The Grand Canyon is the place. It is perhaps the most stunning exposure of raw geology in the world (although I know there will be some who have their own candidates in this matter). What sets the Grand Canyon apart from so many others is the sheer scale of the scenery; it is a place where any side canyon would be a national park of its own in any other setting. It is a spectacle, day or night, and those parts in between. Especially those parts in-between.
I've never lived at the Grand Canyon, but I have been there dozens of times, and I can't remember a boring sunset. The lengthening shadows add perspective and depth to an already amazing scene. On our recent visit, we headed out to Powell Point. Park interpretive materials suggest a number of places for excellent views, but none of them suggest Powell, which was fine with me. I was surprised by how few people joined us on the rim. Powell Point juts out into the canyon a short walk from Hopi, but on our particular night only a dozen or so people were present at the end of the trail.
It had been somewhat of an overcast day, and the sun was hidden behind a bank of clouds as it sank towards the horizon, so the colors were somewhat muted at first. But we could see a gap in the clouds near the horizon where the sun would have a brief moment of clarity before setting. The light burst through and the canyon lit up.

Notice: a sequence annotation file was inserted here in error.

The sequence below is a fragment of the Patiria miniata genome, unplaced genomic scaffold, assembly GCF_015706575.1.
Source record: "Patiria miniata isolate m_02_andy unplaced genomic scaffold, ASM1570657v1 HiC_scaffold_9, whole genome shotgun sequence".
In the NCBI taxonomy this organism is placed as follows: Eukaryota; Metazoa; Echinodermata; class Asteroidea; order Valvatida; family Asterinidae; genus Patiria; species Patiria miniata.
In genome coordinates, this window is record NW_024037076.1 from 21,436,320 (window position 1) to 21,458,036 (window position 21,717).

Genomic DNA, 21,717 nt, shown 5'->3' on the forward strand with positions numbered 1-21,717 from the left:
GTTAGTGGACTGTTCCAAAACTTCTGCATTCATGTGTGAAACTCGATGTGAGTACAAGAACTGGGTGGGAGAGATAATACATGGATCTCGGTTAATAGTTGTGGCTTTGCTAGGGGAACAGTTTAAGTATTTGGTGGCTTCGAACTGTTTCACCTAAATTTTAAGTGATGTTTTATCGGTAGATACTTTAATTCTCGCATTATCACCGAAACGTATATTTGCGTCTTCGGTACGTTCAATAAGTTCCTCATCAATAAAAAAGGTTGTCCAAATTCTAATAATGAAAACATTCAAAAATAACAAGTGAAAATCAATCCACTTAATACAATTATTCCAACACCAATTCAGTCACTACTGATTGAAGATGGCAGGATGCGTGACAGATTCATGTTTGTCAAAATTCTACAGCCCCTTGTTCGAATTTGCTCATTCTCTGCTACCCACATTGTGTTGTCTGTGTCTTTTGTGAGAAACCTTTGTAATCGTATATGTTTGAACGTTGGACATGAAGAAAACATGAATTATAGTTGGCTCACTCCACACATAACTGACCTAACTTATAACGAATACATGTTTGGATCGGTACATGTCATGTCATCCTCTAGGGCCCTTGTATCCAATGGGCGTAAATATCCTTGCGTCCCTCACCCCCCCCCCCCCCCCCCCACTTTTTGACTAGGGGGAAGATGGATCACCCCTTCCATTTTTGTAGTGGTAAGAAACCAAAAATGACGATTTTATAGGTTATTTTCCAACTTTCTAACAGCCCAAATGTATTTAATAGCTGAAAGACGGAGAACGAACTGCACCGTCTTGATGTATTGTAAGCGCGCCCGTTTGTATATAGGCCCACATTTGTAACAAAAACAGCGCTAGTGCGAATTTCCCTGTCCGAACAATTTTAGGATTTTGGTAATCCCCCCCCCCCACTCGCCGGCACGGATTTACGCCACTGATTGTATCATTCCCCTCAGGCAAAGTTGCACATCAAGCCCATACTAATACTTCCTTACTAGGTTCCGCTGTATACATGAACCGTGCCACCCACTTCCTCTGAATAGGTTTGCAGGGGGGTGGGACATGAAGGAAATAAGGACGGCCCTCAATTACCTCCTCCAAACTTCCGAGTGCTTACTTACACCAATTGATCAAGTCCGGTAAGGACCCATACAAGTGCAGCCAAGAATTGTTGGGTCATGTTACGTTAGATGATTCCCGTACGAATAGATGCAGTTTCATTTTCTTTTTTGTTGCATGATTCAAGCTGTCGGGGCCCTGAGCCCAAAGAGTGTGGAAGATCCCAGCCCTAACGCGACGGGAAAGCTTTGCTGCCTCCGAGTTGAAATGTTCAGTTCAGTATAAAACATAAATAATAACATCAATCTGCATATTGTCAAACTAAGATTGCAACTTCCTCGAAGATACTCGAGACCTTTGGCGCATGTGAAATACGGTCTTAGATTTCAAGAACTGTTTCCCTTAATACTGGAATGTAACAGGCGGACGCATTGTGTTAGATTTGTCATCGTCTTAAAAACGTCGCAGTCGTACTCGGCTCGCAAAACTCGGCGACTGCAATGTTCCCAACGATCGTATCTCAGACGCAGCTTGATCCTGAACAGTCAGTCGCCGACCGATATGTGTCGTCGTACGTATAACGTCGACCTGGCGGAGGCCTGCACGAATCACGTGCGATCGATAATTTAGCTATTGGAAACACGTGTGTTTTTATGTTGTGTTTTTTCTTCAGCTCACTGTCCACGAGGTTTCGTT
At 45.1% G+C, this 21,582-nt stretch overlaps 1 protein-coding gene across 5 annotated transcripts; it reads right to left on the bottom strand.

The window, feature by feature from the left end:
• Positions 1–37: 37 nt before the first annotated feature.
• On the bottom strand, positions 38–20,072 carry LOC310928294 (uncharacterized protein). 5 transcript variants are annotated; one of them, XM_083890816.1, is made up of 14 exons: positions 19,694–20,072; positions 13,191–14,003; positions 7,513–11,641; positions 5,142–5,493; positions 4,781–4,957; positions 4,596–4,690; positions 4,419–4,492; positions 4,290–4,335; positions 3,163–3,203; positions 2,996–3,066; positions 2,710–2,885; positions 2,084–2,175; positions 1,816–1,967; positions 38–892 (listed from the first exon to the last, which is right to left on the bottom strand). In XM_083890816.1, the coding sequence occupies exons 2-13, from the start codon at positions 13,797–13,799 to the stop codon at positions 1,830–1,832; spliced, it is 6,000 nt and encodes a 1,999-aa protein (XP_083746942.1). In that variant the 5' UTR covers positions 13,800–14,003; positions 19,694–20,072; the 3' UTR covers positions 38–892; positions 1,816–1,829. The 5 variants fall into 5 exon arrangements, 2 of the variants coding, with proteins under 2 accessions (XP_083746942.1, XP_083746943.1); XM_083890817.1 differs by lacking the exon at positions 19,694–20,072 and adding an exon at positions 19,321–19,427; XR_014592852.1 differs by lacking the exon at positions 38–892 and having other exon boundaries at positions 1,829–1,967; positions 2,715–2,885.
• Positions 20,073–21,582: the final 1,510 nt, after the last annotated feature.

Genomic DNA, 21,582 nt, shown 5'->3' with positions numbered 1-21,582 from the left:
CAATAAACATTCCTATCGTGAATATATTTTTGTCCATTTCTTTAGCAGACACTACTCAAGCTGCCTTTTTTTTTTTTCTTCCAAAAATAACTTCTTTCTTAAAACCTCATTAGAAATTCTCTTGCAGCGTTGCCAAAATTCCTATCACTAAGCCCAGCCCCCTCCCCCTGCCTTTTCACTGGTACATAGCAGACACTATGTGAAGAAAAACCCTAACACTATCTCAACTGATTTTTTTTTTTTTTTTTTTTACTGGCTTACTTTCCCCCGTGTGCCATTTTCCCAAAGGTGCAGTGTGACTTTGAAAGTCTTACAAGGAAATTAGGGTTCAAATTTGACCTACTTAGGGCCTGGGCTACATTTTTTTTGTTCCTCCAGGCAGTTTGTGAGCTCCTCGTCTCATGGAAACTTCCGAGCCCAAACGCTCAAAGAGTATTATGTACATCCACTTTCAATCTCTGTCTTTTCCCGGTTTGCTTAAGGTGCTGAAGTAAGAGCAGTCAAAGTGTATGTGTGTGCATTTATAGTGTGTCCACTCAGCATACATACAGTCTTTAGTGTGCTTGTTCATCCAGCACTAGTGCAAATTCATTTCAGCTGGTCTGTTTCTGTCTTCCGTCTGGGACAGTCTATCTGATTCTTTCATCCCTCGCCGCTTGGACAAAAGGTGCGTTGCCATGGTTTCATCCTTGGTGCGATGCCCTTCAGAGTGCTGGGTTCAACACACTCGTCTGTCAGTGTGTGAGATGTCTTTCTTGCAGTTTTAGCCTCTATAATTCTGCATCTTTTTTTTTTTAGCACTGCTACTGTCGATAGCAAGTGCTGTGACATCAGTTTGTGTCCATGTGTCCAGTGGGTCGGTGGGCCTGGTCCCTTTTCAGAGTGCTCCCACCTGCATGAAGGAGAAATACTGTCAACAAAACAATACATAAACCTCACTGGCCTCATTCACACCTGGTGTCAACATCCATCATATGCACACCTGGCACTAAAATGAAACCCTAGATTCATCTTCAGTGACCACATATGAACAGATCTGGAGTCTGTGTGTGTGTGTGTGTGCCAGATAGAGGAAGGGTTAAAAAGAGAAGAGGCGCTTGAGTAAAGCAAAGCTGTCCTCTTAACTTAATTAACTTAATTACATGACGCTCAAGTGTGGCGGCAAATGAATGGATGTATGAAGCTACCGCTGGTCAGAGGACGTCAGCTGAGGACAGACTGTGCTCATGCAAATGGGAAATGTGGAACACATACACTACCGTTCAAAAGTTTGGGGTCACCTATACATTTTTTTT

The Grand Canyon offers up such visual spectacle because of the variety of changing environments over the course of 300 million years in the Paleozoic Era. The iron-rich sediments of the Supai Group and Hermit Shale, laid down in the floodplains and deltas of the Ancestral Rocky Mountains provide the intense reds and browns in the middle canyon. The windblown sandstones of the Coconino and the limey sandstones and gypsum beds of the Kaibab shoreline provide yellows and whites near the canyon rim. The dark metamorphic rocks of the Proterozoic lie hidden in the depths of the inner gorge.
Any place in the world can put on a light show as the sun sinks beneath the horizon, but the Grand Canyon is nearly 8,000 feet above sea level with a long gentle slope to the west. The horizon is many miles distant, and clouds stay lit much longer than normal.
The sun finally faded, and we patiently awaited the tram that would bring us back to our abode for the night. I took a walk along the rim later that night just to hear the emptiness and silence. There simply is no place like the Grand Canyon.